| Chronic Pain Following Surgery for Cancer – Successful Treatment
The first chronic program in the world to understand chronic pain signalling and effectively switch off chronic pain without medications or equipment.
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Chronic Pain Following Surgery for Cancer – Successful Treatment

Luckily, most people who have surgery to remove a malignant or benign tumour recover very well, with excellent return to function and little or no pain at all after the acute healing phase. However approximately 1 in 5 patients will have continued pain weeks or even months after the surgery. Many people experience 1 or more of the following persistent symptoms:

  • The pain can remain as is, with little or no improvement
  • The pain can worsen (hyperalgesia)
  • The pain can be completely out of kilter, for example a feather touch feeling like burning (alodynia)
  • Can generalise into other areas and even other symptoms, such as heat, inflammation, and actual swelling
  • Can affect the entire nervous system, and all functions which have nervous system involvement (severe central sensitisation, such as in fibromyalgia)


It is well accepted that currently some 80% of people who suffer from chronic pain are not being helped by standard treatments, whether pharmaceutical, physical therapy, or psychological treatment.

Maria came along to the clinic because she had had a small tumour removed from her neck 6 months previously. She was a strong, bright and likeable professional who was still working despite debilitating pain in her neck, jaw, and shoulder which was constant, and which made it difficult to sleep at night. Naturally she was very run-down and fatigued, partly because pain itself is so exhausting, but also from lack of sleep.

At the clinic we work on the basis that while the pain is very real, and is definitely being generated physically, it is in fact triggered by conditioned (learned) brain activity that is happening at a subconscious level. Failure to understand this is the reason current treatments are so terribly ineffective. (See our video for psychologists at www.mdrtherapy.org/mdr-webinar-for-psychologists) in order to get an explanation of the theory and practice of our treatment method.) So it’s of crucial importance to seek to identify at least some of the links between brain activity, and subsequent pain.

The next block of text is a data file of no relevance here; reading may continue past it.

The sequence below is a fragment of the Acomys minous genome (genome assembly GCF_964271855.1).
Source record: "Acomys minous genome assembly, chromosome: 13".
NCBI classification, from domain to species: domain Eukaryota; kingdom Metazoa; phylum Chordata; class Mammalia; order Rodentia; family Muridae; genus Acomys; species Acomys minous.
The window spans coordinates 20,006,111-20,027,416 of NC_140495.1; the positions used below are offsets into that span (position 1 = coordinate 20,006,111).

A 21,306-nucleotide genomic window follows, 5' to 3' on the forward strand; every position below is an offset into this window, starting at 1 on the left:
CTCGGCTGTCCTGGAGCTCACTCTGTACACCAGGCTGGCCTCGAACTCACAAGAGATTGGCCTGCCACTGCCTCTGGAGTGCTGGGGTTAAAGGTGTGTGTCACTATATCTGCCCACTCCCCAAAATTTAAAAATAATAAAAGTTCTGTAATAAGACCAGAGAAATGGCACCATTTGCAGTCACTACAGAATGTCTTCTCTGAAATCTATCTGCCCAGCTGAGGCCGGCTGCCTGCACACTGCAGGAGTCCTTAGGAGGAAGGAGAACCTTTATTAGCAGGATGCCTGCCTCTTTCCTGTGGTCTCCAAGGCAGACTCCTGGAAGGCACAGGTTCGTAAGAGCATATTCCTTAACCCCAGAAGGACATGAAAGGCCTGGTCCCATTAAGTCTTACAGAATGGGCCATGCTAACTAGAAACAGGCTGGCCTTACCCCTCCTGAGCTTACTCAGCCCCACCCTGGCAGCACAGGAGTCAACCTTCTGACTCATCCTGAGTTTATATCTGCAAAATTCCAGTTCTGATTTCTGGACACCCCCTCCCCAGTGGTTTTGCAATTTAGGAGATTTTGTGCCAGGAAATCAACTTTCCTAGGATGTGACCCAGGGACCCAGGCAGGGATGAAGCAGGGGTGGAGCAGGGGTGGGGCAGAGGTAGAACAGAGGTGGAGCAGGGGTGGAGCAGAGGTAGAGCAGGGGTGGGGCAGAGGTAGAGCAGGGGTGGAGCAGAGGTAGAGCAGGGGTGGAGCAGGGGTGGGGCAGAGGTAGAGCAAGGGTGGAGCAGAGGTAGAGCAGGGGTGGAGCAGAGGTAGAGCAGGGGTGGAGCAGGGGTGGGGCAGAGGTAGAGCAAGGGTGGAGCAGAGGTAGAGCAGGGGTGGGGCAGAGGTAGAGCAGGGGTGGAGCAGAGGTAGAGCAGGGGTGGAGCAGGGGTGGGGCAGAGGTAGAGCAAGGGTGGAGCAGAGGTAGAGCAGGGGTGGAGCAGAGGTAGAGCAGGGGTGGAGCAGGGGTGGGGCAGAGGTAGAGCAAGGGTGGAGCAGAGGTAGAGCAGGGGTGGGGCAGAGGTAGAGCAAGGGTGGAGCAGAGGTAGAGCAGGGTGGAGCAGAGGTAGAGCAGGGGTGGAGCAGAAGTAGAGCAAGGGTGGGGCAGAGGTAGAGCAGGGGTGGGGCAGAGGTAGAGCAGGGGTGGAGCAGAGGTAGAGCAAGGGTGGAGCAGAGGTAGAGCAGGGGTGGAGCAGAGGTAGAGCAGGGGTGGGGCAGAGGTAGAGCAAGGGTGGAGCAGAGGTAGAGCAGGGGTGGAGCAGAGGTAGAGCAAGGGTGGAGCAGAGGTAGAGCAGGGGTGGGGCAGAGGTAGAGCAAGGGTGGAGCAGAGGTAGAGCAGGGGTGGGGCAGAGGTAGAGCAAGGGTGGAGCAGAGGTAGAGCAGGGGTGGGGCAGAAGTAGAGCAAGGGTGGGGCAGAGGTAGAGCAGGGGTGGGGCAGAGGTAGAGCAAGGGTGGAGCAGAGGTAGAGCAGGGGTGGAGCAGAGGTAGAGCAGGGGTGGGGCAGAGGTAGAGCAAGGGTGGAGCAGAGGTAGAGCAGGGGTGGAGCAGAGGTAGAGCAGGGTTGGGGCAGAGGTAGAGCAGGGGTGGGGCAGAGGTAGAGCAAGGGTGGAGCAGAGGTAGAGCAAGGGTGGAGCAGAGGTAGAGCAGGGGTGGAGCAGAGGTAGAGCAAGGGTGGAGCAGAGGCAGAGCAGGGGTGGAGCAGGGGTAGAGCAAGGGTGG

We discovered some important brain activity linked to Maria’s pain, and got her to intentionally concentrate on that brain activity in relation to the neck pain while getting her to do some multi-sensory stimulation which could act as a disruptor to the activity. Very quickly we were able to eliminate the neck pain, much like flicking an “off” switch.

Please note that this is not an attempt to distract from the pain, because if the patient is distracted the technique will not be successful. He or she must maintain concentration on the pain in order to get a successful outcome and switch the pain off.

Having eliminated the neck pain, we then moved to the jaw pain, which by now was less, but still had an “achey, warm feeling”. That pain was also switched off in just minutes.

Finally we moved to concentrate on the shoulder pain, which Maria described as “throbbing”. Again, within a few minutes that pain was also completely gone.

Is this all that’s necessary to eliminate chronic pain? No, most typically it is not. We need to repeat the treatment, and also discover other links which may also be producing pain signalling, in order to get a permanent result. Typically this will require at least 3 sessions before the client is able to self treat with any kind of skill. Some people will get complete elimination of pain in just days, while others will continue to make progress over a number of weeks.

The length of time required for treatment depends on the complexity of the pain, and whether other serious issues, such as depression, anxiety, and sleep dysfunction are also present and require assistance.

Note: Our treatment method, which we developed in 2001, is MDR (Multi-sensory Disruption of Reconsolidation of conditioned responses). It is well supported by an updated understanding of the nature of chronic pain, and recent work on extinction of conditioned responses through successful disruption of the reconsolidation phase of the response.

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